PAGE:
Suddenly Maarken and Tobin both doubled over in pain, holding their heads. A deep, yet feminine, voice echoed in their minds, Yes little one, you are correct. There is indeed something else; to enter my domain is not an easy task, you must now answer three riddles correctly.

Maarken grimaced; he was never very good at riddles. But Tobin smiled, she loved riddles, she found them enticing.

The dragon laughed in their minds, Very well, one hatchling is clever, and one is not? Let us start with something simple: Give me food and I will live, give me water and I will die. What am I?

                Tobin answered quickly, “Easy, the answer is fire.”

 Maarken was astounded at how quickly she came to the answer, the dragon was only amused, Very good hatchling, shall we make it harder? I’m the part of a bird that’s not in the sky; I can swim in the ocean and yet remain dry. What am I?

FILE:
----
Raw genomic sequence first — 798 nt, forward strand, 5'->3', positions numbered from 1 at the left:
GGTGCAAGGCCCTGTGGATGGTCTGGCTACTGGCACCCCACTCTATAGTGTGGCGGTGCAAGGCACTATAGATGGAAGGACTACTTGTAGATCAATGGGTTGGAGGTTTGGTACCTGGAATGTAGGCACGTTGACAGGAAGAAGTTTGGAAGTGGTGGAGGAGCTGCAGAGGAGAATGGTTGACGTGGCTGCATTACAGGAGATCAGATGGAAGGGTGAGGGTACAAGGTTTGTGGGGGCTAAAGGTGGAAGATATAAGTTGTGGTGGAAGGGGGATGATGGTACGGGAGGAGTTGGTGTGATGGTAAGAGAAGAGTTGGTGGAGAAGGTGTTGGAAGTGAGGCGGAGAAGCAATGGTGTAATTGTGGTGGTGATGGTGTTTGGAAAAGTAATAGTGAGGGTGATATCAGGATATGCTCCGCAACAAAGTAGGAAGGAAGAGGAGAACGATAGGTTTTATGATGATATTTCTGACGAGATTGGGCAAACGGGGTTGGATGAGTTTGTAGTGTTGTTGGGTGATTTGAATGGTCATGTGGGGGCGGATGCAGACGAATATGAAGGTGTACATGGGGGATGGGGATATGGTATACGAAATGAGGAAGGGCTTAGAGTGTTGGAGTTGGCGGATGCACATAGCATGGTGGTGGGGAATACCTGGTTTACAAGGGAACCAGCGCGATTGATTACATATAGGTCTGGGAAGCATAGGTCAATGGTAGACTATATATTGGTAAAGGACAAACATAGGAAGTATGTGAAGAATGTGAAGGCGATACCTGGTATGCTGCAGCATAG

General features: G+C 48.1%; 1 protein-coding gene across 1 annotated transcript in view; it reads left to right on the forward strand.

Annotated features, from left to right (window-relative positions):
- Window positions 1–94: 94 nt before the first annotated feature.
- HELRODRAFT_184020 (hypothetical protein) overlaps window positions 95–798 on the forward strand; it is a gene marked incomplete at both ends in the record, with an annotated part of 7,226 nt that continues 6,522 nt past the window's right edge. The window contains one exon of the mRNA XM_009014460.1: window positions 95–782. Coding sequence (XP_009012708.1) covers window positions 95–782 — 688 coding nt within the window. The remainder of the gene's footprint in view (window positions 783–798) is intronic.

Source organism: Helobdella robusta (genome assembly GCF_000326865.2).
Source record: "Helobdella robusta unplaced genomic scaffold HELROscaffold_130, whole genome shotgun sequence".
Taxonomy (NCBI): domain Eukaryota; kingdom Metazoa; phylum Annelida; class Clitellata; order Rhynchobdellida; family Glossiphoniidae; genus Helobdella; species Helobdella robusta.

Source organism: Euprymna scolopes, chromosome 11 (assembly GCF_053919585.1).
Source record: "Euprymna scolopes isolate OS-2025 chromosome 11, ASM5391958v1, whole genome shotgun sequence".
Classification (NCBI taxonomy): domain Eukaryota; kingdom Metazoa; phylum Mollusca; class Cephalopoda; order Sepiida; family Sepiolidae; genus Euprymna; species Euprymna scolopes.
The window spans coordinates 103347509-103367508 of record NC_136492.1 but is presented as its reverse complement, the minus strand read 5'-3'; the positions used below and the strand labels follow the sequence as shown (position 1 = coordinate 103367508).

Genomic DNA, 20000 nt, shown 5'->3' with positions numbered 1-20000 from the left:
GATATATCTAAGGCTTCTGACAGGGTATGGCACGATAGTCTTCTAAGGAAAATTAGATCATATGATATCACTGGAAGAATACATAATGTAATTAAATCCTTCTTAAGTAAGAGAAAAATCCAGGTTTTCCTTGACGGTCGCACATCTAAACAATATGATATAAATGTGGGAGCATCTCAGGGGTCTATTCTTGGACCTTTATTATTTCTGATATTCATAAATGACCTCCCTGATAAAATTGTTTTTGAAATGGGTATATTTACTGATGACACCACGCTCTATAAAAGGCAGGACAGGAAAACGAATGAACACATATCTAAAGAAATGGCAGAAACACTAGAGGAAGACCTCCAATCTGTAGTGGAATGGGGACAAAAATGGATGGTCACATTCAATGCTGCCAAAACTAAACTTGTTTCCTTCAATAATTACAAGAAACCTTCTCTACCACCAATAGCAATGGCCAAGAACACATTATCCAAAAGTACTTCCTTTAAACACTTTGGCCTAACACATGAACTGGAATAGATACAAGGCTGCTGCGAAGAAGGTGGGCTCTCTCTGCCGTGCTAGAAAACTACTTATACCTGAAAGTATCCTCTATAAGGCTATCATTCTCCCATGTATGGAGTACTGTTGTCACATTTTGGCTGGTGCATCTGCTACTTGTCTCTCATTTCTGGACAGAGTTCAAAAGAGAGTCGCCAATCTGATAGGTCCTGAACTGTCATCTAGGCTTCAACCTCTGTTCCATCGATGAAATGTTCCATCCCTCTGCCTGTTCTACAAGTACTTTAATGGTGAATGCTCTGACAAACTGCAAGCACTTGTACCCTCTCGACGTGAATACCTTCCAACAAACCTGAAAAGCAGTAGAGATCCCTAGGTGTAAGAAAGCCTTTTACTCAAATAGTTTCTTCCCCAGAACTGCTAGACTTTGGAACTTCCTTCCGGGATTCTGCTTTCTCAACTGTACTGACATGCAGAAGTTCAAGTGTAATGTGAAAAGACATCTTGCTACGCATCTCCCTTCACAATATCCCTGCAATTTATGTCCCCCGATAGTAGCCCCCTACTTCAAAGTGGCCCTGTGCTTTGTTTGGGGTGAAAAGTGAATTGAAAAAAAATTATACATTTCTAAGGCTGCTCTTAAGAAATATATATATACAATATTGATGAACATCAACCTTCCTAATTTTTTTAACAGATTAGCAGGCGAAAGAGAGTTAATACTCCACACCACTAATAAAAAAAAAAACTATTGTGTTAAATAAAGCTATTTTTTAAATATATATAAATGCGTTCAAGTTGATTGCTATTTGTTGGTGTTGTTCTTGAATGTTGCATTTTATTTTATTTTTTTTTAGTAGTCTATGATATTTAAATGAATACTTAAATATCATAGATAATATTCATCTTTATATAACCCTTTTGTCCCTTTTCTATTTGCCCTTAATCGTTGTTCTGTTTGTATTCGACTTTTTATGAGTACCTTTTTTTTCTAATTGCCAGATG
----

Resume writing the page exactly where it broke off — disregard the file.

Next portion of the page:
This one Tobin didn’t answer immediately. Instead she stood in silence, contemplating the riddle. Maarken could practically hear her brain figuring out the answer.

“A shadow,” Tobin finally said.

Impressive, little one, such a clever mind you have. How about one more, let’s make it tricky. What can run but never walks, has a mouth but never talks, has a head but never weeps, has a bed but never sleeps?

The first thought in Maarken’s head was that it all rhymed. But then he started putting the pieces together in his head; runs but never walks, has a bed but never sleeps…

“I’ve got it!” Maarken yelled, feeling as surprised as Tobin looked, “A river!”

Tobin looked upset that the answer hadn’t come to her first.

 You are cleverer than we thought hatchling. You two are worthy to move on to my next challenge.

“Next? I thought you said only three riddles!” Tobin cried in outrage.